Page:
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Drug Could Be a Lifesaver for Accident Victims

Study Shows Inexpensive Medicine Called TXA Could Treat People Who Suffer Blood Loss
By Peter Russell
WebMD Health News
Reviewed by Laura J. Martin, MD

June 14, 2010 -- The lives of between 70,000 and 100,000 trauma victims worldwide could be saved each year if they were given access to a cheap, widely available, and easily administered medication, a study shows.

Experts involved in the CRASH-2 study say that tranexamic acid (TXA), which reduces the rate of blood-clot breakdown, is so effective it should be included on the World Health Organization (WHO) list of essential medicines.

Injuries are a leading cause of death worldwide. Etienne Krug, MD, director of violence and injury prevention and disability at the World Health Organization, said at a news conference that "5.8 million die every year from injuries. This is much more than HIV, TB, and malaria deaths combined."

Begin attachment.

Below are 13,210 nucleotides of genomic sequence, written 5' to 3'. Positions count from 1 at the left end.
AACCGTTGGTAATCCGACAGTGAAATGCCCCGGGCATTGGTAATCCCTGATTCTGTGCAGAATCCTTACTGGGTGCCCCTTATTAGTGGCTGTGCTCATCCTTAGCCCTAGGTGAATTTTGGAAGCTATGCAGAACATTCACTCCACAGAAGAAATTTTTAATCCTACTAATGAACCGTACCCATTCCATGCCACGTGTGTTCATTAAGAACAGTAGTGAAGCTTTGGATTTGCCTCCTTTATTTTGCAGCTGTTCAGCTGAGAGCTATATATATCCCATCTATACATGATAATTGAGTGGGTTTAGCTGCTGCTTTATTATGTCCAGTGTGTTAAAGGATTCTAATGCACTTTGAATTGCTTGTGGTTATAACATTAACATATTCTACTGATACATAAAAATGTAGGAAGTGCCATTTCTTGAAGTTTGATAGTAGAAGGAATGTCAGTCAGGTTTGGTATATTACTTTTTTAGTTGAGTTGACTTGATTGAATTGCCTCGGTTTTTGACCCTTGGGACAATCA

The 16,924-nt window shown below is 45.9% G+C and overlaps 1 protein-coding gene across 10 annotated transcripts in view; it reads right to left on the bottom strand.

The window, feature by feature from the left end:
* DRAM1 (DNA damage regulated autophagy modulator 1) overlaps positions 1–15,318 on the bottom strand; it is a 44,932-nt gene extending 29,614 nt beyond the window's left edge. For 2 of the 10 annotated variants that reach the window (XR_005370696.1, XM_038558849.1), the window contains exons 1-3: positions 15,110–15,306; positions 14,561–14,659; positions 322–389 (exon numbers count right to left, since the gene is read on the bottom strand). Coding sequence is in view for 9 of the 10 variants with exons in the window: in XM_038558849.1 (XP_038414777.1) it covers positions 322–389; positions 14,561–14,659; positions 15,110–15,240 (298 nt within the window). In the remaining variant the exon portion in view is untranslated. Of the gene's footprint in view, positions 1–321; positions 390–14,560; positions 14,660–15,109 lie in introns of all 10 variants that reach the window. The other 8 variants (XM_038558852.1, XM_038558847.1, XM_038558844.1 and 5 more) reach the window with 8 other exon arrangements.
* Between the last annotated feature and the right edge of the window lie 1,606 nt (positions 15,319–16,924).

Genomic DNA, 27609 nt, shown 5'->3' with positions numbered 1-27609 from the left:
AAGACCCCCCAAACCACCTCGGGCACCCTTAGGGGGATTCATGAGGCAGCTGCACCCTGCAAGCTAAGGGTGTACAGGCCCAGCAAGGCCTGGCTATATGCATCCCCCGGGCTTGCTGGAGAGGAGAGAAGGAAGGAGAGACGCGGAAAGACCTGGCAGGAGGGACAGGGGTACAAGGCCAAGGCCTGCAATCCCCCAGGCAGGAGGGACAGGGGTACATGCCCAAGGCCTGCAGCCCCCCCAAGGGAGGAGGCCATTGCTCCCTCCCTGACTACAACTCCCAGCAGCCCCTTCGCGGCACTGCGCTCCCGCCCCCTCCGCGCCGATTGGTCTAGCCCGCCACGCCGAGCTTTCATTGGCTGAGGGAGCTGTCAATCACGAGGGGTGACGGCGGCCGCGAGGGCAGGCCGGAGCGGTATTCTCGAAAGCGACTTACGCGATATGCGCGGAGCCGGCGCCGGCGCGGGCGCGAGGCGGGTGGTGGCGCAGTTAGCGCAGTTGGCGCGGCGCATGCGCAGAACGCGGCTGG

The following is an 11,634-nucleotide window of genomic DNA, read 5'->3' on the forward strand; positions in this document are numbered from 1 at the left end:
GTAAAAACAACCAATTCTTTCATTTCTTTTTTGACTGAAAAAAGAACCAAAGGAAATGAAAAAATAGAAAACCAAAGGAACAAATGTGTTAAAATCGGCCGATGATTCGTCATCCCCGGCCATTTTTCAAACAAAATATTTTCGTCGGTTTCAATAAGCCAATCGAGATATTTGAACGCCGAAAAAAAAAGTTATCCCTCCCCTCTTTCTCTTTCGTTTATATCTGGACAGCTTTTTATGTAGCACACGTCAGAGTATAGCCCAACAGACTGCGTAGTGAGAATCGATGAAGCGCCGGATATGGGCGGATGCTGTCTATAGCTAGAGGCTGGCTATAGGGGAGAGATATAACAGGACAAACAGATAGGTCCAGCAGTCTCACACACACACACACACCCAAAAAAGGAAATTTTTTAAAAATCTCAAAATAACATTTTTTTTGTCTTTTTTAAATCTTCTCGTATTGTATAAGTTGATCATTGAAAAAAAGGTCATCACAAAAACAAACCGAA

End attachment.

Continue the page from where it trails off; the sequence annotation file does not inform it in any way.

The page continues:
Of those deaths, more than 2 million die as a result of road traffic injuries, making it the ninth leading cause of death globally. About 1.6 million die from violence, warfare, and suicide. Furthermore, hemorrhage is responsible for about a third of in-hospital trauma deaths, as well as contributing to deaths from multi-organ failure.

"Each year about 600,000 injured patients bleed to death worldwide," said chief investigator Ian Roberts, professor at the London School of Hygiene and Tropical Medicine, in a statement.

Researchers carried out a trial involving more than 20,000 adult patients in 274 hospitals across 40 countries. Participants were randomly assigned to receive either 1 gram of TXA by injection followed by another 1 gram in a drip over the following eight hours, or a matching placebo. 

The researchers studied the numbers of deaths in hospitals within four weeks of injury. They discovered that TXA reduced the risk of death by any cause by 10% compared with those who received the placebo; 14.5% of patients in the TXA group died compared with 16% in the placebo group.

Although the research team was concerned that TXA might increase the risk of complications, such as heart attacks, strokes, and clots in the lungs, they said that the results of CRASH-2 showed that TXA reduces death from bleeding without any increase in these complications. "The good news was we didn't see any evidence of increase [in unwanted clotting] at all," Roberts told the press conference. "In fact, we saw some decrease in the risk."

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